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How Dead Is the Video Rental Business?
January 19, 2010

I was shocked to get a Blockbuster flyer today that offered me, as a potential new member, 30 days of free movie and game rentals. Small print says it’s only one rental at a time and a credit card is required for the video game rentals. Still, that’s a pretty good deal. Almost enough to make me think about going back to them, at least for a month.

I wonder, though, how you define “new”? I’m pretty sure I had a Blockbuster membership back in the early 90s, and I know KC did about 10 years ago. We gave it up a while back, because why rent for $4 when you can wait and buy DVDs for $5 used? Or why worry about making a trip to the local store when you can have movies come to you through the mail or online?

Yeah, everyone’s already talked about these reasons for Blockbuster’s long, slow demise. But I was wondering, is there anyone out there who’s still a member? If so, why? I mean, even my parents, traditionalists though they are, went to Netflix when Blockbuster ticked them off by demanding they leave a credit card on file with them even though they’d been members for years and never had a late fee. Seems to me that Blockbuster had its day in the sun, made a lot of money in the VHS days, and wrongly expected its business model to continue indefinitely.

42 Responses  
Thom writes:  

Brick and Mortar stores are toast. The only plus they had over netflix is pretty much dead-a group of friends could walk in on Saturday night and make an impulse rent. With the Netflix streaming and Redbox, that advantage is pretty much gone.

 
Johanna writes:  

I did notice, on the flip side of this flyer, one other advantage Blockbuster has over Netflix: they were running an ad for their rent-by-mail service, and they mentioned “no extra charge for Blu-Ray”.

 
Michelle Smith writes:  

I think I still have a Blockbuster card. I mean, I never actively canceled it. But I also haven’t gone there for many, many years. I don’t do Netflix either, though, because I’m not that big of a movie fanatic. My choice is my local library. It’s free and they get new releases pretty quickly.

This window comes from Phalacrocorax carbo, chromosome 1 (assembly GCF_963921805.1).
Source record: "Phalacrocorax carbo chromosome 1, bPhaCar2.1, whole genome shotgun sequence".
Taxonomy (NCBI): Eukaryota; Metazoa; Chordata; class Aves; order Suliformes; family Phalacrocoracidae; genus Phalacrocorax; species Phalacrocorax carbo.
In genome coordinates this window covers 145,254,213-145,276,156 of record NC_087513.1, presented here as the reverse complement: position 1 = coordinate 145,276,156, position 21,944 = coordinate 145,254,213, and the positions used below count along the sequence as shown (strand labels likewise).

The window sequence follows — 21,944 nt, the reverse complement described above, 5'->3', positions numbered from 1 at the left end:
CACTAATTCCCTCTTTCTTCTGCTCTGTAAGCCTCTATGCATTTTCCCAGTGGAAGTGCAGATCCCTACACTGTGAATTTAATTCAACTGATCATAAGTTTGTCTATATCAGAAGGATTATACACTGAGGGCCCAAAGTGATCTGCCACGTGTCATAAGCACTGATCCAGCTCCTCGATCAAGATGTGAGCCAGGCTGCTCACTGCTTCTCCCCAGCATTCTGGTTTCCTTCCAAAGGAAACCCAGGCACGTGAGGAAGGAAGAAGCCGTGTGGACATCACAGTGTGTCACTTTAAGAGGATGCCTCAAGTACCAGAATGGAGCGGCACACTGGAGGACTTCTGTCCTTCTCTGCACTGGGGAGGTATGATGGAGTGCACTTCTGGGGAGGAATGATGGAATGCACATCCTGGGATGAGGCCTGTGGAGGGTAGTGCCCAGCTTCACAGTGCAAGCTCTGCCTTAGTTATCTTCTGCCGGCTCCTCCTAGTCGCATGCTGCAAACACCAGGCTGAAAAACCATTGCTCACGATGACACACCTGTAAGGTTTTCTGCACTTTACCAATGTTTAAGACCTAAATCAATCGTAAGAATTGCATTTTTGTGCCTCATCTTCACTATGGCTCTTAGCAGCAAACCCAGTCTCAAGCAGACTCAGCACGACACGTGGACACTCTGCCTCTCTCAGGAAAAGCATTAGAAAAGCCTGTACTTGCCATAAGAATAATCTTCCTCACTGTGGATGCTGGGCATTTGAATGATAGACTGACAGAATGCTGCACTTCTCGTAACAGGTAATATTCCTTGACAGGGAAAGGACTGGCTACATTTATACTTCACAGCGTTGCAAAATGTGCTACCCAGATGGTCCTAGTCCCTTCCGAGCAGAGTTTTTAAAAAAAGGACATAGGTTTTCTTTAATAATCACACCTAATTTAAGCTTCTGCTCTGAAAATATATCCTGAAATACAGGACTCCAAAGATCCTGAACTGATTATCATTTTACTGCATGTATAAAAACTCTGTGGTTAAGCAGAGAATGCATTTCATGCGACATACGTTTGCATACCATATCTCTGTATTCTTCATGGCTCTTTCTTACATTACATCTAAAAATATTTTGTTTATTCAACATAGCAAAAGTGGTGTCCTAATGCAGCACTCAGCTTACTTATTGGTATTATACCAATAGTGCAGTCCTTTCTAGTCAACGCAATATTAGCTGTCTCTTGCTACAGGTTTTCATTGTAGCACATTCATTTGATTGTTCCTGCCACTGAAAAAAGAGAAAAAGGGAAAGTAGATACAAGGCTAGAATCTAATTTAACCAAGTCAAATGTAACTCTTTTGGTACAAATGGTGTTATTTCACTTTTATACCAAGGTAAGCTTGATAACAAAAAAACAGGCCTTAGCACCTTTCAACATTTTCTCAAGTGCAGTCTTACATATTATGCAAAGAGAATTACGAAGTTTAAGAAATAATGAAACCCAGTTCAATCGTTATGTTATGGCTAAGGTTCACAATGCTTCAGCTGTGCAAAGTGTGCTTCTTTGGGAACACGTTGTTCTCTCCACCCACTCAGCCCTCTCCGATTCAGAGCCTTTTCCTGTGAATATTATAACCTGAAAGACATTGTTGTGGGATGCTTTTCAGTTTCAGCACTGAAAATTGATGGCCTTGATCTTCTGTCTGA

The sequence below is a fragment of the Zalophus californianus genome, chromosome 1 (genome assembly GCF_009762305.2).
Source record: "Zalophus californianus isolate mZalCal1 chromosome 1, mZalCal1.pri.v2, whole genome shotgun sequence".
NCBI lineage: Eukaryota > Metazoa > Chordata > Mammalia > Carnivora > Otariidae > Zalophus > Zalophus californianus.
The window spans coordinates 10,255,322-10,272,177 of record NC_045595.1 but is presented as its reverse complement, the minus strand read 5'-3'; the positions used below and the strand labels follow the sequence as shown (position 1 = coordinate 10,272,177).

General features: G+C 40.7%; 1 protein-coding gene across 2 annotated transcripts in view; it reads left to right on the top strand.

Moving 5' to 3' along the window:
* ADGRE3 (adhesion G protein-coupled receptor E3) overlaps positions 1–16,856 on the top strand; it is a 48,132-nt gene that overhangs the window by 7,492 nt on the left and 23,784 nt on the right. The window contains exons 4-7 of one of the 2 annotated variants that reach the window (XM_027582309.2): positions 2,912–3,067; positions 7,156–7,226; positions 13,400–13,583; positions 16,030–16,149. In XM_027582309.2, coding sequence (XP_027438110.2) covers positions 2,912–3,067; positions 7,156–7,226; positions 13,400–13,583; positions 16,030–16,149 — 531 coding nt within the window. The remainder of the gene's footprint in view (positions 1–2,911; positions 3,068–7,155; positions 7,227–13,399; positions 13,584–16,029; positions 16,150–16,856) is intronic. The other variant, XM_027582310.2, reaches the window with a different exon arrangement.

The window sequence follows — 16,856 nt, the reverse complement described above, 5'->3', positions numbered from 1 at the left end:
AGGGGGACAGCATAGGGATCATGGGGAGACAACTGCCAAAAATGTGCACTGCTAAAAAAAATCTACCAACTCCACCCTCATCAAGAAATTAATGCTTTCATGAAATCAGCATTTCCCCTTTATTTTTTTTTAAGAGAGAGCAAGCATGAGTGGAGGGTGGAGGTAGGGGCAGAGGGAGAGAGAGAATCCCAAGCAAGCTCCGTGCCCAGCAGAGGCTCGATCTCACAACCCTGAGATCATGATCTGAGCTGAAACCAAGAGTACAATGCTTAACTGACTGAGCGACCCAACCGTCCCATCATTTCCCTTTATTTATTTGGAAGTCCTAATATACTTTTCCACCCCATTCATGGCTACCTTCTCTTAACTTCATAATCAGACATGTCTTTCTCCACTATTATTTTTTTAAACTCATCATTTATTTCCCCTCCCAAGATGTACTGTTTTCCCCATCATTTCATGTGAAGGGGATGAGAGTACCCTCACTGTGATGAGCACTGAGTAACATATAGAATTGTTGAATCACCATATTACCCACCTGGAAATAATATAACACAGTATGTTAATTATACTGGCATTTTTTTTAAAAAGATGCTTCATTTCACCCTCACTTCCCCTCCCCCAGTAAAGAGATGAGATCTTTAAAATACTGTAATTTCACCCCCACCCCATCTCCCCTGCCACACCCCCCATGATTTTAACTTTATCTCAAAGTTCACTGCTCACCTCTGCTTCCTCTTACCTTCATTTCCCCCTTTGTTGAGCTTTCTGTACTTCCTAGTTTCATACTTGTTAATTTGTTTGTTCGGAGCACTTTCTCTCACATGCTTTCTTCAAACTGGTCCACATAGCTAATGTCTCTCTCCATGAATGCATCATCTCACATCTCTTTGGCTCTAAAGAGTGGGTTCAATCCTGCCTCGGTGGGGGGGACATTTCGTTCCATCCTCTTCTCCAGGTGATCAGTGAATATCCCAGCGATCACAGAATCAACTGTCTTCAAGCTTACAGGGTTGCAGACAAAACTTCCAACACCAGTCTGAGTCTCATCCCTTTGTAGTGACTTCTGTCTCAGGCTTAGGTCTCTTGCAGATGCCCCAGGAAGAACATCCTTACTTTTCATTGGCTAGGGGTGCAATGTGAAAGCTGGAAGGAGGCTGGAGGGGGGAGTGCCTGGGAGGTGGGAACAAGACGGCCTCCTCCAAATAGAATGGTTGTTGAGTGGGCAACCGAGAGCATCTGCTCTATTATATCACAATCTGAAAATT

Adam writes:  

So far not much has changed, at least here in Canada. I can understand why the US would be different though and really, it’s just a matter of time before more people become more and more technically inclined.

But there are still many out there that are resistant to change. The same group who doesn’t care about Bluray.

 
~chris writes:  

I still have a Blockbuster card, and used it last week for the first time in many months. I’m on the Netflix 2-a-month plan (which is perfect for me) but wanted to watch something right away while keeping my current Netflix DVD. I should mention that Blockbuster mailed me a coupon for $2 rental, and I have about $20 left on a Blockbuster gift card I received about 2 Christmases ago. I would still use Blockbuster from time to time even though they usually don’t have the DVD I want to see. I’d better use up that gift card quickly though; the Blockbuster nearest me has closed down.

 
Rivkah writes:  

Blockbuster is undeniably dead, but I would argue that doesn’t mean video rental, brick and mortar stores are as well. In Austin, there’s a video store called “I Luv Video” that’s locally owned and it’s actually been doing BETTER every year. Why? Because they offer something Netflix does not: videos that are difficult to find, often out of print, and categorized INCREDIBLY well. And they have TONS of videos, even Miyazaki films that have never been translated and a huge foreign film section, not to mention a “cult classics” section and areas categorized by director.